F-Stop beyond interview


I had the pleasure of sitting down with the incredible Ron Dawson of Cinematic Studios during WPPI in Las Vegas the other week for as part of his weekly F-Stop Beyond audio interview series (I posted a video he made from the week here). A live, unedited interview was a new experience for me so there are plenty of moments where I mess up what I'm trying to say, repeat something I've already said, and I think just about every response I begin with "um."

I was taken aback when, just a few questions in, he asked if my parents are married (which they aren't) and continued to press questions surrounding my parent's divorce. It's something I don't talk about openly very often because it happened so long ago and my family has moved on made peace with what happened. He also asked about questions I was better prepared to answer... how I got into photography, why weddings, future goals, etc.

It's about 35 minutes long. So if you have a spare half hour, click the green link below and have a listen to episode #30 (you can subscribe to the series on iTunes podcast).


  1. Great interview! I can't believe the Oprah story, how rude.

  2. So proud of you! You are such an inspiration!

  3. "Work hard and play harder"...love it :)

    This was terrific and I am glad that Ron gave you this opportunity.

  4. Anonymous8:58 PM

    Geesh, I'm only about 10 minutes in, but I admit that I'm a little surprised by the therapy session that he sprung on you. I've known you for 28 years and I didn't know the majority of that stuff about your parents! You handled it very gracefully.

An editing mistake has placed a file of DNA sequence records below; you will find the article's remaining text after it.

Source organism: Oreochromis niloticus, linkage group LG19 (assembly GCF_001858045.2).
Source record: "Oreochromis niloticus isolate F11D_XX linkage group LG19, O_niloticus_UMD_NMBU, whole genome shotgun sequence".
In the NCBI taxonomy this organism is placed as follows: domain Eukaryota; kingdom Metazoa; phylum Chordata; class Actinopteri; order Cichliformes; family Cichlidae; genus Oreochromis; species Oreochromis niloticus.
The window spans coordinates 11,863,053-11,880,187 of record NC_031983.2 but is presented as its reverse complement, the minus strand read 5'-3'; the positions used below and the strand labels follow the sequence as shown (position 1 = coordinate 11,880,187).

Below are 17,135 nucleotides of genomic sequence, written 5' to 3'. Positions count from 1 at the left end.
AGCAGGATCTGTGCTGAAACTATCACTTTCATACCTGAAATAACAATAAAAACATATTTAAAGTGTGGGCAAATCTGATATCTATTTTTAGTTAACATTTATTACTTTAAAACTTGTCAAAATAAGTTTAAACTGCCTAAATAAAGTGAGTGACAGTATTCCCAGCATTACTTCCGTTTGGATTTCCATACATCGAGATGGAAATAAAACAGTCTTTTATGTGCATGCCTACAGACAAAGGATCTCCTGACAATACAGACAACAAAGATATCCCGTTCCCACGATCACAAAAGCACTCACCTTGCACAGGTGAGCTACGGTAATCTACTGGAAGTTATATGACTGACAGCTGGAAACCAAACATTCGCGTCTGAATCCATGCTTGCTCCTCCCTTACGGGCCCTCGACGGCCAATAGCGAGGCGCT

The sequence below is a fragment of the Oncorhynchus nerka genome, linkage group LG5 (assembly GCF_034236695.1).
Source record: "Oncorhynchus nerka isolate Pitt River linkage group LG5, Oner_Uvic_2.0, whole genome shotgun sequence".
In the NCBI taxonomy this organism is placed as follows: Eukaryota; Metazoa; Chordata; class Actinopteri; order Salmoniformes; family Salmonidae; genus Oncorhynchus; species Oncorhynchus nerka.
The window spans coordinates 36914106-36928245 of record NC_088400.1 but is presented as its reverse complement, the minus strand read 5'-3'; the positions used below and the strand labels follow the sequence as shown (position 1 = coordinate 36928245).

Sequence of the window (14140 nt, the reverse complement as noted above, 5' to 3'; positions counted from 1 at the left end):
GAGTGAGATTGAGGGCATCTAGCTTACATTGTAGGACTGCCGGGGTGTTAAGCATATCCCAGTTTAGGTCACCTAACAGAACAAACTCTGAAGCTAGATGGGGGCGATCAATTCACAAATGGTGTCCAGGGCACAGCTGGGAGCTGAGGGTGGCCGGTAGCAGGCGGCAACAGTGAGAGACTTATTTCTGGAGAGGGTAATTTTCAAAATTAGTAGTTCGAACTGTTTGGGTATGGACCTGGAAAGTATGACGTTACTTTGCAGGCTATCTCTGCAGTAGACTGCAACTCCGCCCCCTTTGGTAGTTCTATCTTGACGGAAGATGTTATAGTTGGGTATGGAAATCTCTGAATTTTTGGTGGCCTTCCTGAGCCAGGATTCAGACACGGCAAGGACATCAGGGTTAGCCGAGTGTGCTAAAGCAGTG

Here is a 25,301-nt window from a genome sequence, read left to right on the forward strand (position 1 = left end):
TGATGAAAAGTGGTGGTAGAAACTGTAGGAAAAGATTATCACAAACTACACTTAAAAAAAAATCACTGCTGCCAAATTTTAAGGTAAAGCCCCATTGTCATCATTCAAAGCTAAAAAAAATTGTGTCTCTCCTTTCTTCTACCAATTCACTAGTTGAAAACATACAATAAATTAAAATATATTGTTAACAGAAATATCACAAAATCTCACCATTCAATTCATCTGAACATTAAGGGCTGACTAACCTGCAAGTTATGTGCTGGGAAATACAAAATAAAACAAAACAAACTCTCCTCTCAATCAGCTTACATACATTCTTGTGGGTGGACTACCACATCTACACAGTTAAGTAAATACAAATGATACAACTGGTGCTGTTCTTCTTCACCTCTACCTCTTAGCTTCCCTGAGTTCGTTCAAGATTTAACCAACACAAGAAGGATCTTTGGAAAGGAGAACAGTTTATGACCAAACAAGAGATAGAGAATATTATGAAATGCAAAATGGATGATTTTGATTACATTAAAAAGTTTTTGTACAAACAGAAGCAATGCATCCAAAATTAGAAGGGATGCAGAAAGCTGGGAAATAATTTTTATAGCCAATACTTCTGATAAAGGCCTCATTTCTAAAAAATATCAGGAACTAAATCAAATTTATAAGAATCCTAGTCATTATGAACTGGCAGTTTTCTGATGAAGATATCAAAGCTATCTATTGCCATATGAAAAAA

5. tough questions!!! very interesting interview though. i guess we could all benefit from taking some time out to reflect on our life and how it relates to our career and decisions that we make.

  6. Wow, Em, this guy really wants to know about your childhood with divorced parents (and also wants you to know about his childhood)! Kudos to you for handling him with grace and tact!

  7. I just noticed your name on the rss feed for fstop beyond! I can't wait to listen to the interview. Congrats Emilie! - Katrina

  8. Anonymous3:51 AM

    It's probably too late to chime in on this particular post, but since I found it, I thought I'd address some of the comments. F-Stop Beyond is by nature a personal interview. We peg ourselves as "Fresh Air" for photographers (alluding to the NPR talk show with Terry Gross). I always ask personal questions. We've dealt with issues like faith, family, philosophy, racial prejudice, date rape, politics, death of loved ones, and relationships. Whereas other photography podcasts are about f-stops, lenses, Photoshop, or brand marketing, our show is about those aspects of the photographer that make him or her human. That's what the "Beyond" in our title is about.

    I can understand if some of you went into it thinking it would be a technical interview why you'd be thrown off. However, the feedback on our format has been tremendous. Listeners are encouraged to see that the wildly successful photographers that they so often put on a pedestal, are human too. And that encourages our listeners in their on professional careers. And some of the more moving stories (like Emilie's) have also offered hope and enlightenment to the many listeners who may have dealt with similar issues themselves.

    And frankly, another objective of the show IS to reveal aspects of the guest's life that may never have come up before. (As Rachel pointed out above). That's a comment I often hear or read from listeners to the show. That they learned something about the guest they've never known, despite the number of years they may have known that photographer.

    Lastly, for what it's worth, I always ask guests prior to the interview if there are any topics they prefer NOT to talk about, then I don't tread there. And in some cases, guests have contacted me after the fact to have me edit out things they've said. Out of respect, we do so. My hats off to Emilie for allowing us to air this very personal side of her life. I have no doubt that many were touched by her openness.

    I hope that sheds a little more light on why I asked Emilie the questions I did. I encourage you to listen to some of the other interviews and


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